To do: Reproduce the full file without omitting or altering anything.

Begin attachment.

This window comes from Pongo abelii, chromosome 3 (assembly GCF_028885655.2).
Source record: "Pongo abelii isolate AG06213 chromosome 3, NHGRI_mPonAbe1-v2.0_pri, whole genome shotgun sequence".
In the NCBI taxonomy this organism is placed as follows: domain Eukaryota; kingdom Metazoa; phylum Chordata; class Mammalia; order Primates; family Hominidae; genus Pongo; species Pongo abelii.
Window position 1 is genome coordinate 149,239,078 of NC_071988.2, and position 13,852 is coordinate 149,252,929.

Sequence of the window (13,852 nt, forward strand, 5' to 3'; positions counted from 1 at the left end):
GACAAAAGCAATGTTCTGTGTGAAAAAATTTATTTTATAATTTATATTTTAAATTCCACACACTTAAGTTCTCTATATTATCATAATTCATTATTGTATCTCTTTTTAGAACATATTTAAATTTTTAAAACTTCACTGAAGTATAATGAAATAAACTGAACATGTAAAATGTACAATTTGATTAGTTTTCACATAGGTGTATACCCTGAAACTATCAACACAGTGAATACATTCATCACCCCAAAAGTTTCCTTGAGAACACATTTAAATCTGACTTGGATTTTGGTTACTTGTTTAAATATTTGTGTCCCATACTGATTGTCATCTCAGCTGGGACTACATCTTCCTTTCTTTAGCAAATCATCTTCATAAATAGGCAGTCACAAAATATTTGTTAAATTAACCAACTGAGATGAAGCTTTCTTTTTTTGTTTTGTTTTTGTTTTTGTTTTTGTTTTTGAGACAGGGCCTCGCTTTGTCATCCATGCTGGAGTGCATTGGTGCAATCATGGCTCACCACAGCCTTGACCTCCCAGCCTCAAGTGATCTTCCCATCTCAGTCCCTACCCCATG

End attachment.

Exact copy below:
This window comes from Pongo abelii, chromosome 3 (assembly GCF_028885655.2).
Source record: "Pongo abelii isolate AG06213 chromosome 3, NHGRI_mPonAbe1-v2.0_pri, whole genome shotgun sequence".
In the NCBI taxonomy this organism is placed as follows: domain Eukaryota; kingdom Metazoa; phylum Chordata; class Mammalia; order Primates; family Hominidae; genus Pongo; species Pongo abelii.
Window position 1 is genome coordinate 149,239,078 of NC_071988.2, and position 13,852 is coordinate 149,252,929.

Sequence of the window (13,852 nt, forward strand, 5' to 3'; positions counted from 1 at the left end):
GACAAAAGCAATGTTCTGTGTGAAAAAATTTATTTTATAATTTATATTTTAAATTCCACACACTTAAGTTCTCTATATTATCATAATTCATTATTGTATCTCTTTTTAGAACATATTTAAATTTTTAAAACTTCACTGAAGTATAATGAAATAAACTGAACATGTAAAATGTACAATTTGATTAGTTTTCACATAGGTGTATACCCTGAAACTATCAACACAGTGAATACATTCATCACCCCAAAAGTTTCCTTGAGAACACATTTAAATCTGACTTGGATTTTGGTTACTTGTTTAAATATTTGTGTCCCATACTGATTGTCATCTCAGCTGGGACTACATCTTCCTTTCTTTAGCAAATCATCTTCATAAATAGGCAGTCACAAAATATTTGTTAAATTAACCAACTGAGATGAAGCTTTCTTTTTTTGTTTTGTTTTTGTTTTTGTTTTTGTTTTTGAGACAGGGCCTCGCTTTGTCATCCATGCTGGAGTGCATTGGTGCAATCATGGCTCACCACAGCCTTGACCTCCCAGCCTCAAGTGATCTTCCCATCTCAGTCCCTACCCCATG